• Elinor's thoughts were full of what might be passing in Berkeley Street durin_heir absence; but a moment's glance at her sister when they returned wa_nough to inform her, that Willoughby had paid no second visit there. A not_as just then brought in, and laid on the table,
  • "For me!" cried Marianne, stepping hastily forward.
  • "No, ma'am, for my mistress."
  • But Marianne, not convinced, took it instantly up.
  • "It is indeed for Mrs. Jennings; how provoking!"
  • "You are expecting a letter, then?" said Elinor, unable to be longer silent.
  • "Yes, a little—not much."
  • After a short pause. "You have no confidence in me, Marianne."
  • "Nay, Elinor, this reproach from YOU—you who have confidence in no one!"
  • "Me!" returned Elinor in some confusion; "indeed, Marianne, I have nothing t_ell."
  • "Nor I," answered Marianne with energy, "our situations then are alike. W_ave neither of us any thing to tell; you, because you do not communicate, an_, because I conceal nothing."
  • Elinor, distressed by this charge of reserve in herself, which she was not a_iberty to do away, knew not how, under such circumstances, to press fo_reater openness in Marianne.
  • Mrs. Jennings soon appeared, and the note being given her, she read it aloud.
  • It was from Lady Middleton, announcing their arrival in Conduit Street th_ight before, and requesting the company of her mother and cousins th_ollowing evening. Business on Sir John's part, and a violent cold on her own, prevented their calling in Berkeley Street. The invitation was accepted; bu_hen the hour of appointment drew near, necessary as it was in common civilit_o Mrs. Jennings, that they should both attend her on such a visit, Elinor ha_ome difficulty in persuading her sister to go, for still she had seen nothin_f Willoughby; and therefore was not more indisposed for amusement abroad, than unwilling to run the risk of his calling again in her absence.
  • Elinor found, when the evening was over, that disposition is not materiall_ltered by a change of abode, for although scarcely settled in town, Sir Joh_ad contrived to collect around him, nearly twenty young people, and to amus_hem with a ball. This was an affair, however, of which Lady Middleton did no_pprove. In the country, an unpremeditated dance was very allowable; but i_ondon, where the reputation of elegance was more important and less easil_ttained, it was risking too much for the gratification of a few girls, t_ave it known that Lady Middleton had given a small dance of eight or nin_ouple, with two violins, and a mere side-board collation.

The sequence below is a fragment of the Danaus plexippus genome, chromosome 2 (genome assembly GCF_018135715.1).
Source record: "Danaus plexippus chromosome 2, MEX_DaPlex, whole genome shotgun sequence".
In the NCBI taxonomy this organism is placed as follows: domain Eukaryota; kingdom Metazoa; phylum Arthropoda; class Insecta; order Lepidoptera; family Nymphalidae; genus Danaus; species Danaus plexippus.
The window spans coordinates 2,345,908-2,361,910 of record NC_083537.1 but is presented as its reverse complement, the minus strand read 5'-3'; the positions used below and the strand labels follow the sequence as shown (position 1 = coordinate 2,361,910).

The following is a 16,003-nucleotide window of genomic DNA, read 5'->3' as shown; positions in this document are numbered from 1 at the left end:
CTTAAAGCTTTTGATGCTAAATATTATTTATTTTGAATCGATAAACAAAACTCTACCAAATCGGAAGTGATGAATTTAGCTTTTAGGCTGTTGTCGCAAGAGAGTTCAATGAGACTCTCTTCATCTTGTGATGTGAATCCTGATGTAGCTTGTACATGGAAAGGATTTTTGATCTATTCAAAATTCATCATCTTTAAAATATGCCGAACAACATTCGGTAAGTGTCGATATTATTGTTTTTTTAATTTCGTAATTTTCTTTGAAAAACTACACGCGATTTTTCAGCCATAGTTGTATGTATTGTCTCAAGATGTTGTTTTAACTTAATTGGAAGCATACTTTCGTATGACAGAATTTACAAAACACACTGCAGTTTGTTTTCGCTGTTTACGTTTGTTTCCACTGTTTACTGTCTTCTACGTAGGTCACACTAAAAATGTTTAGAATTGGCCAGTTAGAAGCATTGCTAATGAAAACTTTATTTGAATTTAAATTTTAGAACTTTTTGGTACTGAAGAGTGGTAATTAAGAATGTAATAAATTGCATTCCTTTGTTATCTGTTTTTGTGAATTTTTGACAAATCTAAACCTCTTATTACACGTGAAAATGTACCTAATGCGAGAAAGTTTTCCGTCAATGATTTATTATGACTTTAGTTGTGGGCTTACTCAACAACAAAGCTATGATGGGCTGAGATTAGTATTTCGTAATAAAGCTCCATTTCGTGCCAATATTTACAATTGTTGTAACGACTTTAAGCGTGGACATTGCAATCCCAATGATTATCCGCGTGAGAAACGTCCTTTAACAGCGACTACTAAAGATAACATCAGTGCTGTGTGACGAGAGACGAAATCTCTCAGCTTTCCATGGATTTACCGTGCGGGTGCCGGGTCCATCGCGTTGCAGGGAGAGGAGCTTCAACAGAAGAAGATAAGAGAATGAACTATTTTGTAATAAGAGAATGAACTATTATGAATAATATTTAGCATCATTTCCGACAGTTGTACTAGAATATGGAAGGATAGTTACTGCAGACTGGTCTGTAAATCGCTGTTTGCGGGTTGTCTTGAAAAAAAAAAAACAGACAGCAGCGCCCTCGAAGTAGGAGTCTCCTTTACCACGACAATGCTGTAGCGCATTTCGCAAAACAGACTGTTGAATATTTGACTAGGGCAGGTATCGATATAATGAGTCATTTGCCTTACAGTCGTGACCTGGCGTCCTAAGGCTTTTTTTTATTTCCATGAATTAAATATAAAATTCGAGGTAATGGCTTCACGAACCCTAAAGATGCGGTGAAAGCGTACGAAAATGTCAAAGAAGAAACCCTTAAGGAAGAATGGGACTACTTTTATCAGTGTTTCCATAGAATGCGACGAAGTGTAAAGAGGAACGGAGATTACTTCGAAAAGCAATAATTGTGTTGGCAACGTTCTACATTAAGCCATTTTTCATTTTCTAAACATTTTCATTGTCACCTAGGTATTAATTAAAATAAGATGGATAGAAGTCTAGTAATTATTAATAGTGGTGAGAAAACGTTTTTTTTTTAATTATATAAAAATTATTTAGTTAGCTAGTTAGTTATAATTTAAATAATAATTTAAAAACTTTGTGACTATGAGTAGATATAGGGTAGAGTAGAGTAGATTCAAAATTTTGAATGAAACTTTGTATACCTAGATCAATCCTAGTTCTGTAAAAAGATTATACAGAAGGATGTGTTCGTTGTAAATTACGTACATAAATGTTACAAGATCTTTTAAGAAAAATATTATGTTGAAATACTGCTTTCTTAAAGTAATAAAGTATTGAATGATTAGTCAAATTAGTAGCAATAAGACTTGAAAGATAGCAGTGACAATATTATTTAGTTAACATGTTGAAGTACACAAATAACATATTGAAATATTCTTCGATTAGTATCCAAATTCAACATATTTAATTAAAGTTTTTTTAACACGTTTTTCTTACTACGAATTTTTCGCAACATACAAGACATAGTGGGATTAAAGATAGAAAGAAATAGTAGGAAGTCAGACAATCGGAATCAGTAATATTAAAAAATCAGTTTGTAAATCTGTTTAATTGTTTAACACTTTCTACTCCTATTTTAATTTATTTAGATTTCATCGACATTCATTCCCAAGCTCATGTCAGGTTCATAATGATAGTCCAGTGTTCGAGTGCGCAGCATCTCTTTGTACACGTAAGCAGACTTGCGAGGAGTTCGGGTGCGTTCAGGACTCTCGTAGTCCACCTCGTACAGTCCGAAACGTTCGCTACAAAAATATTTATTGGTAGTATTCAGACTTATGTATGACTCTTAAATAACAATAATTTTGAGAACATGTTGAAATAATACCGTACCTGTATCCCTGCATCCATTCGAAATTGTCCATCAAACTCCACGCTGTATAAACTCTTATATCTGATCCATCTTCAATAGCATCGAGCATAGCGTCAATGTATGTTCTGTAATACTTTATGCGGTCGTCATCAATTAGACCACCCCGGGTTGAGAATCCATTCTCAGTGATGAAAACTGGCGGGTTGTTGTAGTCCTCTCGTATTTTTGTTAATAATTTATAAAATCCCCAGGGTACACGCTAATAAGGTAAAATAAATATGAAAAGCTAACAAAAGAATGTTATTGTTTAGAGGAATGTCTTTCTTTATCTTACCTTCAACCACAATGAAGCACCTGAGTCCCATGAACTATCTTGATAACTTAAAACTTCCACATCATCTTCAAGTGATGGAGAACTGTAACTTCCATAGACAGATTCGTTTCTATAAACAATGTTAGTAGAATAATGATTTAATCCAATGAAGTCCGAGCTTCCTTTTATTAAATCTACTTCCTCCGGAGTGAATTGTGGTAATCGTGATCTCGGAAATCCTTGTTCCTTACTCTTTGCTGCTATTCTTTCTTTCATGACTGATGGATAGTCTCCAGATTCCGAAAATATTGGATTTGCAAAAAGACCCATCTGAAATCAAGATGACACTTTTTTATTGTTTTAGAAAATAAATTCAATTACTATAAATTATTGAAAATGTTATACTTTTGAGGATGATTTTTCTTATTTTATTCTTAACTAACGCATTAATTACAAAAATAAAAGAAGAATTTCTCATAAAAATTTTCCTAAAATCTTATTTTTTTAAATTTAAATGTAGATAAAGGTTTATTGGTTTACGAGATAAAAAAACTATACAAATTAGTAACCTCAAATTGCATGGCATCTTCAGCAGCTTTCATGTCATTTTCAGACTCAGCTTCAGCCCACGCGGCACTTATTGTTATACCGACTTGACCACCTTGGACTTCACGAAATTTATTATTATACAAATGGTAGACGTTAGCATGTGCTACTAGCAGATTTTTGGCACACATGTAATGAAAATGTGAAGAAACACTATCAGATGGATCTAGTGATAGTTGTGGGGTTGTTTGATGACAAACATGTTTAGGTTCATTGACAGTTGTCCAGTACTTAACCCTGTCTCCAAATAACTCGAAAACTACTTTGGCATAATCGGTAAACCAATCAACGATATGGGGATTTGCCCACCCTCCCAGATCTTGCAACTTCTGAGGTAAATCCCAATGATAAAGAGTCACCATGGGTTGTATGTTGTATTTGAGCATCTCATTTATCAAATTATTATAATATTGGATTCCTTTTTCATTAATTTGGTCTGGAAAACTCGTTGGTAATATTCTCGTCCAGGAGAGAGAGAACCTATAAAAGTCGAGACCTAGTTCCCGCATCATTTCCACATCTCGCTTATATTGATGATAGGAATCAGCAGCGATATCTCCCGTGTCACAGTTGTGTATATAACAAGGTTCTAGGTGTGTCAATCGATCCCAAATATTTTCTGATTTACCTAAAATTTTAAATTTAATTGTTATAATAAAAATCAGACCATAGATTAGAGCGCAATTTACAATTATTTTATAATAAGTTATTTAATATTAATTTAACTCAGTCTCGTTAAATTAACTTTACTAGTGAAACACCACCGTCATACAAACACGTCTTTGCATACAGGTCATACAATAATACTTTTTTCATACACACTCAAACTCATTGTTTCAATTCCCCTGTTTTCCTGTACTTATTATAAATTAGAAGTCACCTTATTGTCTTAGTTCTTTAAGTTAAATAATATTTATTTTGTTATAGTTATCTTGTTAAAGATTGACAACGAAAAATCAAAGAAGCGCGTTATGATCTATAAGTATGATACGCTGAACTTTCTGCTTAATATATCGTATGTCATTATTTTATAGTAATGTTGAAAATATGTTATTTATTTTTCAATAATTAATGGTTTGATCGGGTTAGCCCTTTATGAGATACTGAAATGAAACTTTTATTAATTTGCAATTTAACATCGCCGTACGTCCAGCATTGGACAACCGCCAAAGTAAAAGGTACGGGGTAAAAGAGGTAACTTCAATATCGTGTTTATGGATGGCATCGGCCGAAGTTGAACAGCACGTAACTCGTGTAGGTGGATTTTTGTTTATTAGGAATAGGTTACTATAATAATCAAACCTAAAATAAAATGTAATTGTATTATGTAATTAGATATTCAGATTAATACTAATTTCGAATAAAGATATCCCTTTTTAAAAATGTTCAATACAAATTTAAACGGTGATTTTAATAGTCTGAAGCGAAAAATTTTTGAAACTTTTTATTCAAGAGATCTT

• Mr. and Mrs. Palmer were of the party; from the former, whom they had not see_efore since their arrival in town, as he was careful to avoid the appearanc_f any attention to his mother-in-law, and therefore never came near her, the_eceived no mark of recognition on their entrance. He looked at them slightly, without seeming to know who they were, and merely nodded to Mrs. Jennings fro_he other side of the room. Marianne gave one glance round the apartment a_he entered: it was enough—HE was not there—and she sat down, equally ill- disposed to receive or communicate pleasure. After they had been assemble_bout an hour, Mr. Palmer sauntered towards the Miss Dashwoods to express hi_urprise on seeing them in town, though Colonel Brandon had been firs_nformed of their arrival at his house, and he had himself said something ver_roll on hearing that they were to come.
  • "I thought you were both in Devonshire," said he.
  • "Did you?" replied Elinor.
  • "When do you go back again?"
  • "I do not know." And thus ended their discourse.
  • Never had Marianne been so unwilling to dance in her life, as she was tha_vening, and never so much fatigued by the exercise. She complained of it a_hey returned to Berkeley Street.
  • "Aye, aye," said Mrs. Jennings, "we know the reason of all that very well; i_ certain person who shall be nameless, had been there, you would not hav_een a bit tired: and to say the truth it was not very pretty of him not t_ive you the meeting when he was invited."
  • "Invited!" cried Marianne.
  • "So my daughter Middleton told me, for it seems Sir John met him somewhere i_he street this morning." Marianne said no more, but looked exceedingly hurt.
  • Impatient in this situation to be doing something that might lead to he_ister's relief, Elinor resolved to write the next morning to her mother, an_oped by awakening her fears for the health of Marianne, to procure thos_nquiries which had been so long delayed; and she was still more eagerly ben_n this measure by perceiving after breakfast on the morrow, that Marianne wa_gain writing to Willoughby, for she could not suppose it to be to any othe_erson.